Characteristics of Metal Prints
Mid-Gloss aims to be the perfect balance of color saturation, contrast, and anti-reflectivity

Alright, enough background, let’s get on with the review. To keep things simple I’m only going to compare Mid-Gloss to Glossy. I didn’t bother ordering a Satin MetalPrint because I’m not a particular fan of them due to their horrible color saturation and lack of contrast. Previously I printed my photo “Bonsai Milk” in Glossy and last week I received a Mid-Gloss version of it.

The Review:
Let me start off by saying this: I’m impressed. I’ve always loved Glossy MetalPrints because of their awesome saturation and contrast but I’ve always hated how many reflections they’ve had. Satin looked too flat to me. Mid-Gloss, though, has almost the best of both. The color saturation looks great, the details are superb, the black levels pretty good, and the reflections almost non-existent. Mid-Gloss didn’t have quite the saturation of Glossy but it was pretty darn close. Throw in the fact that there’s very few reflections and the details in the Mid-Gloss print are much more visible and distraction free. Let’s show you some samples.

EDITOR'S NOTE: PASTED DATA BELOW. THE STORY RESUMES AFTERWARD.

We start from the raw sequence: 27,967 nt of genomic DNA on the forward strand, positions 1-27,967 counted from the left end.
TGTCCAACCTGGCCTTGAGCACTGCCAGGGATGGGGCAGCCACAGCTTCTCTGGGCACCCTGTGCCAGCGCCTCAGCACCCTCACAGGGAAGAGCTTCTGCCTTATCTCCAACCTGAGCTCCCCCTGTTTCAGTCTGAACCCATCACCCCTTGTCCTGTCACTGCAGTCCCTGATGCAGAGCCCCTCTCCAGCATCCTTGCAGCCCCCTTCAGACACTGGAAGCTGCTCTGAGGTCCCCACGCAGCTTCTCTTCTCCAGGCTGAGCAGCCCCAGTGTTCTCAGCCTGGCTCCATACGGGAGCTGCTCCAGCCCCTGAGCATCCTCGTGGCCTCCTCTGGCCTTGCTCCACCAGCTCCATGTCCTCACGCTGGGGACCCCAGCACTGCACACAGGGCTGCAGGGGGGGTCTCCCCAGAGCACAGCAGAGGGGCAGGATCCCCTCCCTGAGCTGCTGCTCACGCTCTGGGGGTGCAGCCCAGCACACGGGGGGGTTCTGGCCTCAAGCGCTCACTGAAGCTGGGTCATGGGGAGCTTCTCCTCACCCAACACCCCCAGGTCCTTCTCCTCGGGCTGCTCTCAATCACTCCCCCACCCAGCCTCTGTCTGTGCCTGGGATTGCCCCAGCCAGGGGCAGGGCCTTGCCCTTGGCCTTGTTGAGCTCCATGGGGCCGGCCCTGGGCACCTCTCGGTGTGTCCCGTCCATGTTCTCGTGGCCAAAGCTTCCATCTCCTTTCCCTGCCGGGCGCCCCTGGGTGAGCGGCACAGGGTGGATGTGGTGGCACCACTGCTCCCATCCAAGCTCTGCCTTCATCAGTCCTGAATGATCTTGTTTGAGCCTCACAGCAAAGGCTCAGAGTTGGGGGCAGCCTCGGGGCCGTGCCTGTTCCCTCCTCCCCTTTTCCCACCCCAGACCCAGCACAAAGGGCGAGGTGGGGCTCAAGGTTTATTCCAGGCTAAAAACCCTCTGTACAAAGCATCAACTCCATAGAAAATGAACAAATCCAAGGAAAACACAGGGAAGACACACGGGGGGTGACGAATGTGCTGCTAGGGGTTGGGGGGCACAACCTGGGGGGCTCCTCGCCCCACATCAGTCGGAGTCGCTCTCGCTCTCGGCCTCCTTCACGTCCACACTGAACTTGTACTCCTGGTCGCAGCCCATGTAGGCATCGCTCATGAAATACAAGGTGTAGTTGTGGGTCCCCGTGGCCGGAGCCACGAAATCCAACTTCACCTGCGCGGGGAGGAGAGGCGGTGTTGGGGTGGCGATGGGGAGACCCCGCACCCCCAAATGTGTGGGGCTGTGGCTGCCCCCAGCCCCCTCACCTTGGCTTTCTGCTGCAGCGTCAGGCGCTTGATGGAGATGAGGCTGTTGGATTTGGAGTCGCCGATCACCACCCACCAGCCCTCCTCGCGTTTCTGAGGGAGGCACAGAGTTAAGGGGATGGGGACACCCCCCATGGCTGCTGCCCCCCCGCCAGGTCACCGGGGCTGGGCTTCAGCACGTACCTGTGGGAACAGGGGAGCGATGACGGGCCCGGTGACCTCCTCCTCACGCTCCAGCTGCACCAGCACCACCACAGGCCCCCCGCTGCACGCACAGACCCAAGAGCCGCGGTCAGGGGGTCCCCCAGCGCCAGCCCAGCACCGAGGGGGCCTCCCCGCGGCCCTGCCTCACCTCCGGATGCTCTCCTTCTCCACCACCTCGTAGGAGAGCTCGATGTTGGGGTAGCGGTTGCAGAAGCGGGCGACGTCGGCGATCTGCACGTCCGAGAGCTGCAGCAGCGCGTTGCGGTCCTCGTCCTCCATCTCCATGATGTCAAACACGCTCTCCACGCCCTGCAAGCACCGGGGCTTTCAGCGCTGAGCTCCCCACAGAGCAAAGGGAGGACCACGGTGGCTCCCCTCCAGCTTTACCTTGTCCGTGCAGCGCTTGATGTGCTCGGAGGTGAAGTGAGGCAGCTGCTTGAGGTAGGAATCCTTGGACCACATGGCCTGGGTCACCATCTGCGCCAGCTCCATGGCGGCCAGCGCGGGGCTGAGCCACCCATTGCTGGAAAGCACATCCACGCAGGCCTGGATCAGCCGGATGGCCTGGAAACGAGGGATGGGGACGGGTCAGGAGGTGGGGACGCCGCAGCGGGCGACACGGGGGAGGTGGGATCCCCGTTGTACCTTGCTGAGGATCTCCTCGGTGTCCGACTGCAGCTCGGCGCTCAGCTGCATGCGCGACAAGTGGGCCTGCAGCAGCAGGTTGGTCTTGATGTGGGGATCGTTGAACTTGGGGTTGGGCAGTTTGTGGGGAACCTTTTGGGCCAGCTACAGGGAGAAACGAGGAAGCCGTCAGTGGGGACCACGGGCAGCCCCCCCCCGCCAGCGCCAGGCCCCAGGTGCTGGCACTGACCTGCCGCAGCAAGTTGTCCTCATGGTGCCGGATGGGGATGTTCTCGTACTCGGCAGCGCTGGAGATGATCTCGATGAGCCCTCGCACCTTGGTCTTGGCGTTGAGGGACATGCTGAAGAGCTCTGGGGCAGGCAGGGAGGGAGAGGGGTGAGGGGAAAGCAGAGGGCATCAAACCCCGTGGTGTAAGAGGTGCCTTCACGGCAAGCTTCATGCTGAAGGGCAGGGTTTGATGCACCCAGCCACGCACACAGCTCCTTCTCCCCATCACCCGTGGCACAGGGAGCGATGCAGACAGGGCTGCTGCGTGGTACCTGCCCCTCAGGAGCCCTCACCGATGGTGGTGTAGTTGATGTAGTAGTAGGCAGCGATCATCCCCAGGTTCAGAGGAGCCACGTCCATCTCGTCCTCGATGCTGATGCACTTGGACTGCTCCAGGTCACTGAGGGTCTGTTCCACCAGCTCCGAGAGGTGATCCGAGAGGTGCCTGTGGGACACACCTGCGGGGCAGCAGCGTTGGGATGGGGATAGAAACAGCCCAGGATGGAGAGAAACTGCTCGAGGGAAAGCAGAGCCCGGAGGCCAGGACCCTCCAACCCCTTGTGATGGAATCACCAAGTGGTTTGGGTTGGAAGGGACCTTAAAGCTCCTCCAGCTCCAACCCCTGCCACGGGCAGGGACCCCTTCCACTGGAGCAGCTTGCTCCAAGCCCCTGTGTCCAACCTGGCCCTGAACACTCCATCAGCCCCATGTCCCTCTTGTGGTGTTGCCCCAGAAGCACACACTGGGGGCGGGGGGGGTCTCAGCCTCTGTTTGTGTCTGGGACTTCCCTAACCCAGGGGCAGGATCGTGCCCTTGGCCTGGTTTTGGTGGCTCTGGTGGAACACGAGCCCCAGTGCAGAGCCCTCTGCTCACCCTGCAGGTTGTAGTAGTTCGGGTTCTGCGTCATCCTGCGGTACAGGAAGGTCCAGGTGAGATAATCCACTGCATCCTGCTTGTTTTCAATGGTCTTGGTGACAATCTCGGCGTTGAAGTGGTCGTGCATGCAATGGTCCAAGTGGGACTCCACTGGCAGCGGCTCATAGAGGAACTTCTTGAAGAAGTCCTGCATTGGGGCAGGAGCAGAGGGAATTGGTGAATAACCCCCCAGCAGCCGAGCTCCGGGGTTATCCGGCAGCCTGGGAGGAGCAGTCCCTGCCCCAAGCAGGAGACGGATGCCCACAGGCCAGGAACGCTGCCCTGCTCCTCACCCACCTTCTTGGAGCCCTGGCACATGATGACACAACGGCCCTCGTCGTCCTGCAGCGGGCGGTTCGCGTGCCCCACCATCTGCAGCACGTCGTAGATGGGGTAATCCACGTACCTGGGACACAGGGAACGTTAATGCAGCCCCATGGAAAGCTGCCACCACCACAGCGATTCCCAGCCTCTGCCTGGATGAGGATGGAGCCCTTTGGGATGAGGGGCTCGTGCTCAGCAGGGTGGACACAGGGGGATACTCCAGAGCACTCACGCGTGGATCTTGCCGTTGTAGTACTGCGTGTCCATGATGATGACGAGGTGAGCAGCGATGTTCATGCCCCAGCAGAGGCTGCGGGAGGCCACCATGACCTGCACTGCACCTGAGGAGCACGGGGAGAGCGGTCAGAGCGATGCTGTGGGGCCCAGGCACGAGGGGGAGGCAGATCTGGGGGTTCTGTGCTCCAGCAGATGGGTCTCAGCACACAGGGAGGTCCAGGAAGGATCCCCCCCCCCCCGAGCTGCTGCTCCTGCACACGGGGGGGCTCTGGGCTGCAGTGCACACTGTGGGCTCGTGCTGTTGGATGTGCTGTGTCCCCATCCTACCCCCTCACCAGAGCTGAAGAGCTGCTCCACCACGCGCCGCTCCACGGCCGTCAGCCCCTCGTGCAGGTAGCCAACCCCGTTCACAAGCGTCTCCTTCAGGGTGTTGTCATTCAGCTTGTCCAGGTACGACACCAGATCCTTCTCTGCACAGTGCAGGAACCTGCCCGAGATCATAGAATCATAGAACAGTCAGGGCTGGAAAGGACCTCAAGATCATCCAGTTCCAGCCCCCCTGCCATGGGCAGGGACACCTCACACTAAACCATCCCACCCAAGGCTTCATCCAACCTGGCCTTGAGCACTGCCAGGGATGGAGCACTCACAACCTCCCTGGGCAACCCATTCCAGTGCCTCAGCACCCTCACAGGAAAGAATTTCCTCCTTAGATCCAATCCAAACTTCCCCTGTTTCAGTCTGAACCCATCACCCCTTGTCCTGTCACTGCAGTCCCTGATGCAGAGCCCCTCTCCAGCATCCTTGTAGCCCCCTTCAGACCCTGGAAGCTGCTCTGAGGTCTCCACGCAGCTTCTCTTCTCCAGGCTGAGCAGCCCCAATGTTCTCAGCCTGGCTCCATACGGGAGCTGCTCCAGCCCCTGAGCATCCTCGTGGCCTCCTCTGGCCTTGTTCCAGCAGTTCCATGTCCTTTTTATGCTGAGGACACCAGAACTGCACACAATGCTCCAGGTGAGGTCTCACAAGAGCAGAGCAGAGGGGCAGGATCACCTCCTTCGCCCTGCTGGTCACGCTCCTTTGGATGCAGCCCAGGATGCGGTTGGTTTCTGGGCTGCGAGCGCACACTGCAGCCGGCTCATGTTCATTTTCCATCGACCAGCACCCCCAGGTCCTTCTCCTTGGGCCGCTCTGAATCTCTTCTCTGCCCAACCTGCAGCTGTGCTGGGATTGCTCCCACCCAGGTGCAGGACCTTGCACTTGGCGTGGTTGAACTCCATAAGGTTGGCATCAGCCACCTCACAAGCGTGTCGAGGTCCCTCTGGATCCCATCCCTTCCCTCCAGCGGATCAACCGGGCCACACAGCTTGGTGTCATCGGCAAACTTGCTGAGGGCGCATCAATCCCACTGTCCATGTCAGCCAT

For these samples I hung the photos on a white(‘i: wall and set the tripod perpendicular to the photo. There was a CFL lamp behind the camera and to the right. I fired a flash from directly behind the camera pointed straight up at the ceiling. The setup stayed the same for all the photos. Let’s take a look:

First lets take a look at how reflective the Mid-Gloss is (not very):

Mid-Gloss Reflections
Reflections on Mid-Gloss are fairly low

What do we see here?

  • Straight on the Mid-Gloss is excellent. There are no reflections that can be seen at all.
  • Things start to break-down ever so slightly when viewed at an angle.
    • On the left image, you can see a reflection of me holding up my hands on the right side of the image.
    • On the right image you can see a reflection of a few things hanging on the wall.
  • For the most part, though, these reflections are fairly faint.

Let’s compare these reflections to those of the Glossy:

Glossy Reflections
Reflections in Glossy are more apparent then the Mid-Gloss